PS 36-34 - Age-related changes in pitcher characteristics and prey capture of seasonal cohorts of Sarracenia alata

Wednesday, August 10, 2011
Exhibit Hall 3, Austin Convention Center
John D. Horner1, Julie Cross Steele2, Chris Underwood2 and Daniel Lingamfelter2, (1)Department of Biology, TCU, Fort Worth, TX, (2)Biology, TCU, Fort Worth, TX

The characteristics associated with prey attraction and capture in pitcher plants are not well understood.  Because of physiological constraints, pitcher characteristics should vary among seasonal cohorts of pitchers and with pitcher age.  We measured age-related changes in characteristics (funnel diameter, extrafloral nectar guides, and extrafloral nectar concentration) and in prey capture of early- and mid-season cohorts of Sarracenia alata pitchers.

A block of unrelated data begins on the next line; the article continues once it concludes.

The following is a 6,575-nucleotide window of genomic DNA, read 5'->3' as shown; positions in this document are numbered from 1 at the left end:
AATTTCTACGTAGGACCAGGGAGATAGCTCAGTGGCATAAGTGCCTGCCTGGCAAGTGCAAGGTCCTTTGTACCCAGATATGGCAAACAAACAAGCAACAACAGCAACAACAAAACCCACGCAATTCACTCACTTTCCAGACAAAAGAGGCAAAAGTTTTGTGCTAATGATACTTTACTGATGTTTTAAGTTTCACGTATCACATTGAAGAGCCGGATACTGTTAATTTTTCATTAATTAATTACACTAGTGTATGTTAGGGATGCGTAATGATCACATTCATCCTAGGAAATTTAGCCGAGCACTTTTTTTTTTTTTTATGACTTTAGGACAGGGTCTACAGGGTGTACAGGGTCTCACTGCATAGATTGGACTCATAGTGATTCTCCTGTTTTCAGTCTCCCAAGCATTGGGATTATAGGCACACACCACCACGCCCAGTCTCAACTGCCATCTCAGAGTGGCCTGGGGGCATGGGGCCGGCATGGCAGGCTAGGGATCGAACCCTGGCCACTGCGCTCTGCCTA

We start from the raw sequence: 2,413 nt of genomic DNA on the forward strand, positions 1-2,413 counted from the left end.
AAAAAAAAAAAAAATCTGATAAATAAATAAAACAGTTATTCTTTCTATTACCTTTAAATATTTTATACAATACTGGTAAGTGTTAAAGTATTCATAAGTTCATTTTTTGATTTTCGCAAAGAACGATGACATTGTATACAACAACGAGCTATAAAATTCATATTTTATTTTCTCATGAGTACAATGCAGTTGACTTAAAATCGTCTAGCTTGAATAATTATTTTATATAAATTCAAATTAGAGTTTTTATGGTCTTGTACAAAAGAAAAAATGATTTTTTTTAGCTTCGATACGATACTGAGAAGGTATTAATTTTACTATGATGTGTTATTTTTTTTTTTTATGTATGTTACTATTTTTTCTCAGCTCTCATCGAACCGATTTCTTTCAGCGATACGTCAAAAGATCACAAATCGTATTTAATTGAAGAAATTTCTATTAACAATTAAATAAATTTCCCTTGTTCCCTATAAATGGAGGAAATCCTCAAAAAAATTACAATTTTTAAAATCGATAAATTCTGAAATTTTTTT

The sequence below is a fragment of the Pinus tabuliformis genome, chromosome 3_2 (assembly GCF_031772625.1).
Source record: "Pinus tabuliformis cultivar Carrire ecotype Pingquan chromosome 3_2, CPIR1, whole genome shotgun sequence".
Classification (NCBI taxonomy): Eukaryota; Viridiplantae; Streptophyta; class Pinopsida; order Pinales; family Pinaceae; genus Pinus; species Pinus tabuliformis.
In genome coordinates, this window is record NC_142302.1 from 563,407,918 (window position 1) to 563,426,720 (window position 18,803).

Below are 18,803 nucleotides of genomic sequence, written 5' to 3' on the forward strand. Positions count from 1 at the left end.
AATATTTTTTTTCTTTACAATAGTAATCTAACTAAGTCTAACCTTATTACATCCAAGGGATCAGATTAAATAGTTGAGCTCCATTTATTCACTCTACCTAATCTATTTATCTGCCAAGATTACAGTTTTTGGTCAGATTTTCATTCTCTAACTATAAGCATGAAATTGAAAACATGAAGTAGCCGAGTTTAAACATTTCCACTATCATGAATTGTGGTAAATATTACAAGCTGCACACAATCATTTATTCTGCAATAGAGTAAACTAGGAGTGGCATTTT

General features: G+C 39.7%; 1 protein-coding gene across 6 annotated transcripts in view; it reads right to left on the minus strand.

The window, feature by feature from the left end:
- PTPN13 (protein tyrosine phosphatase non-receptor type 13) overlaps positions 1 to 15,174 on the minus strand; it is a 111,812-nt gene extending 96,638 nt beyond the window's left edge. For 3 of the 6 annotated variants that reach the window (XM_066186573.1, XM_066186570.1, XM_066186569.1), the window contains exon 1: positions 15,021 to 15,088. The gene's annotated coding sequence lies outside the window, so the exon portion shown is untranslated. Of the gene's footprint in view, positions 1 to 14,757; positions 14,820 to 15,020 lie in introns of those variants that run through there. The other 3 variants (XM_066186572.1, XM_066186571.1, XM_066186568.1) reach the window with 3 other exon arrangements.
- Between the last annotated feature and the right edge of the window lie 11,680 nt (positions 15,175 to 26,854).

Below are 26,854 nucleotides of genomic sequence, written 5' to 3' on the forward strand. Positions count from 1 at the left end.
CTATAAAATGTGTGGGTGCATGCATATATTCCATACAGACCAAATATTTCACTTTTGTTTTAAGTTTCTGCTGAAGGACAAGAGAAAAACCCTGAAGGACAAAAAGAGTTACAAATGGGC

Pitchers achieved their mature height before opening, and pitchers of the mid-season cohort were smaller than those produced early in the growing season.  In both cohorts, extrafloral nectar concentration on the lip of the pitcher and the number of “secondary nectar guides” (an indication of hood coloration) were highest approximately three weeks after pitchers opened.   The rate of insect capture in both cohorts was highest approximately three weeks after pitchers opened, corresponding with the peak in nectar concentration and number of secondary nectar guides.  At the population level, the mass of insects captured was positively related to nectar concentration.  Prey capture per unit size per unit time was higher in the mid-season cohort even though nectar concentration was not significantly different between pitchers of similar physiological age in the two cohorts. The results of this study show that characteristics of pitchers and their effect on prey capture vary between seasonal cohorts and with pitcher age.  Nectar concentration appears to be an important attractant, and foraging insects may be attracted by nectar, coloration, or most likely by some combination of these and other characteristics.  The physiological constraints and evolutionary pressures leading to these differences require additional study.

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